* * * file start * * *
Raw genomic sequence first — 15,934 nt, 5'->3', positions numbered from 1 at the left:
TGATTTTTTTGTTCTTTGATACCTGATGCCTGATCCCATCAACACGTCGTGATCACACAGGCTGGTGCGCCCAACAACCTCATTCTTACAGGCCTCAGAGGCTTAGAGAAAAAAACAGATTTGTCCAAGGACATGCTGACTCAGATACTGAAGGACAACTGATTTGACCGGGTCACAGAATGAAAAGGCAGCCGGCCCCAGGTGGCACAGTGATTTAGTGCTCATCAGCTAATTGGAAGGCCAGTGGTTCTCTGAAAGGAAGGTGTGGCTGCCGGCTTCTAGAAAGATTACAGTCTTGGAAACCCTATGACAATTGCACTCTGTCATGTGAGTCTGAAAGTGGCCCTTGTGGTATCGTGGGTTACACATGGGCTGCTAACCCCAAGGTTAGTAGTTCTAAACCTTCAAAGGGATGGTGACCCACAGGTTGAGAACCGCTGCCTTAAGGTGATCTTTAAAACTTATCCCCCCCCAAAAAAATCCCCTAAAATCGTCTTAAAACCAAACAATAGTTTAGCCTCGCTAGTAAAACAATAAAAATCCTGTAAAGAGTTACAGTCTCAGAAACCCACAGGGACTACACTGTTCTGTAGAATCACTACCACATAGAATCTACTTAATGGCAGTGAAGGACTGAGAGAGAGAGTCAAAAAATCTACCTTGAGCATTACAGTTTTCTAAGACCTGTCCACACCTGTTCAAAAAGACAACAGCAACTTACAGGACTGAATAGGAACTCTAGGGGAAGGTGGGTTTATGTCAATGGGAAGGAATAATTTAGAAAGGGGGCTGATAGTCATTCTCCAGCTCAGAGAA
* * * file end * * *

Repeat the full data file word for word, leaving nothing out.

Raw genomic sequence first — 15,934 nt, 5'->3', positions numbered from 1 at the left:
TGATTTTTTTGTTCTTTGATACCTGATGCCTGATCCCATCAACACGTCGTGATCACACAGGCTGGTGCGCCCAACAACCTCATTCTTACAGGCCTCAGAGGCTTAGAGAAAAAAACAGATTTGTCCAAGGACATGCTGACTCAGATACTGAAGGACAACTGATTTGACCGGGTCACAGAATGAAAAGGCAGCCGGCCCCAGGTGGCACAGTGATTTAGTGCTCATCAGCTAATTGGAAGGCCAGTGGTTCTCTGAAAGGAAGGTGTGGCTGCCGGCTTCTAGAAAGATTACAGTCTTGGAAACCCTATGACAATTGCACTCTGTCATGTGAGTCTGAAAGTGGCCCTTGTGGTATCGTGGGTTACACATGGGCTGCTAACCCCAAGGTTAGTAGTTCTAAACCTTCAAAGGGATGGTGACCCACAGGTTGAGAACCGCTGCCTTAAGGTGATCTTTAAAACTTATCCCCCCCCAAAAAAATCCCCTAAAATCGTCTTAAAACCAAACAATAGTTTAGCCTCGCTAGTAAAACAATAAAAATCCTGTAAAGAGTTACAGTCTCAGAAACCCACAGGGACTACACTGTTCTGTAGAATCACTACCACATAGAATCTACTTAATGGCAGTGAAGGACTGAGAGAGAGAGTCAAAAAATCTACCTTGAGCATTACAGTTTTCTAAGACCTGTCCACACCTGTTCAAAAAGACAACAGCAACTTACAGGACTGAATAGGAACTCTAGGGGAAGGTGGGTTTATGTCAATGGGAAGGAATAATTTAGAAAGGGGGCTGATAGTCATTCTCCAGCTCAGAGAA